Raju Titus has 13.5 acres of land, and he cultivates 12 of those acres. This year, he is experimenting on some neighbors’ fields. Out of the 12 acres, 11 acres are covered in a heavy jungle of Subabul (Australian Acacia) trees. These trees provide good fodder for animals, and firewood for the local people. He sells the firewood to the poor labourers nearby, at about half the market price. According to him, just selling the firewood earns him about Rs. 2.5 lacs per year. Active farming is happening only on one acre of land.

Raju Bhai maintains that he is farming to meet his own needs, not the needs of the market. His needs are met by farming a single acre. All his family’s basic needs of grains, vegetables, fruits and milk are met by his farm. Wheat in the winter, maize and moong in the summer, and rice in the rainy season: this is the cycle of crops.

After showing us the wheat fields, he took us towards the forest. We had to cross over a small flowing stream, and the bridge too was hand built using local wood and supplies. We crossed over it to reach the forest: the crossing was similar to walking on a tight rope.

Natural farming is also know as ‘Rishi Kheti’ (Rishi: the sanskrit word for a forest dwelling ascetic; Kheti: means farming). Raju Titus calls this Natural Organic farming. There are absolutely no inputs required from the outside. Neither is the field tilled with a plough, nor is there any application of man-made fertilizers. For the last 25 years, he has not ploughed his fields, nor  has he applied any pesticides to control plant diseases. This is a truly non-violent form of farming.

This was pioneered by the famous agriculture scientist Masanobu Fukuoka of Japan, and he himself visited this farm. Fukuoka practised these methods in his fields for many years, and wrote about his experience in his book “One Straw Revolution”. This book has influenced farmers all over the world, including America.

Ordinarily, anything that is not the main crop is considered a weed, and an enemy to be eliminated. But natural farming flourishes in co-existence with these weeds. They are treated as friends, and not destroyed. This maintains a constant green cover on the fields. When asked if the crops are hurt by the presence of trees, Raju answers: “Definitely not.”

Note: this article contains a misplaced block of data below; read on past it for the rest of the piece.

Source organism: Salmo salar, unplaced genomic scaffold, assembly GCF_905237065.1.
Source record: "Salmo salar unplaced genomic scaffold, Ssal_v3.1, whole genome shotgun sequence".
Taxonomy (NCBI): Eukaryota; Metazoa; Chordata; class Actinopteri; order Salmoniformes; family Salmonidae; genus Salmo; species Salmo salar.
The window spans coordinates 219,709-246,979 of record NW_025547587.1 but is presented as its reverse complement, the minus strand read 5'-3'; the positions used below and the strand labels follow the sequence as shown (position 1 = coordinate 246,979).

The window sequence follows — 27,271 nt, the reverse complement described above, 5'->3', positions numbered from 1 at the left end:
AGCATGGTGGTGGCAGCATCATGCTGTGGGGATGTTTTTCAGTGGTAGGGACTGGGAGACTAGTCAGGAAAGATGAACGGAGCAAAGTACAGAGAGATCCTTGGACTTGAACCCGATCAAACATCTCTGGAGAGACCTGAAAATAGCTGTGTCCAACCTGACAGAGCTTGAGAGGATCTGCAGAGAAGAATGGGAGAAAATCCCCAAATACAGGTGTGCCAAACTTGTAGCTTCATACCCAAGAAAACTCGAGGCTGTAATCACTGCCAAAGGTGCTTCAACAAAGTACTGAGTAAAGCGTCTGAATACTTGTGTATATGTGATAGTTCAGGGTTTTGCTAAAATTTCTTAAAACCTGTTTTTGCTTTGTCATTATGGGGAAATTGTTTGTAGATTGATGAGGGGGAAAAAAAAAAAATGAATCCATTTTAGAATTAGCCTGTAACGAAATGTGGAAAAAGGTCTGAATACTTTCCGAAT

Raju maintains that due to the trees, a deep network of roots is created under the soil. And this strengthens the soil. Grains and vegetables grow quite well in the shadow of the trees. The impact of shadow on crop yields is also influenced by the strength of the soil. Since his soil is already strong, the shade from the trees do not have any negative impact on the crops. He says: “People think no till agriculture is difficult, and this is understandable. When I first heard about it, I too could not believe it. But once you see it with your own eyes, then all doubts disappear. In fact, this style of farming continues to increase the fertility of the soil over time. In contrast, chemical farming gradually reduces the natural fertility of the soil, rendering it barren over a short time.”

Natural farming is a way of life. This not only addresses the problem of feeding humans, but pays attention to the welfare of all life forms. Natural farming ensures a supply of fresh air, and increases water levels in the soil. Trees provide shade, and help stabilize the erratic shifts in climate due to global warming. This is known as Rishi farming because the ancient Rishis lived on a simple diet of grains, leaves, fruits, and milk.  They were able to get healthy harvests on small plots of land. They looked upon the earth as their own mother. They would only take that much from mother earth as was necessary, they were not trying to extract every last drop from the earth. This attitude can be revived through natural farming. Even though it is not common today, it does provide a viable alternative. 

Translated by sri koushik katari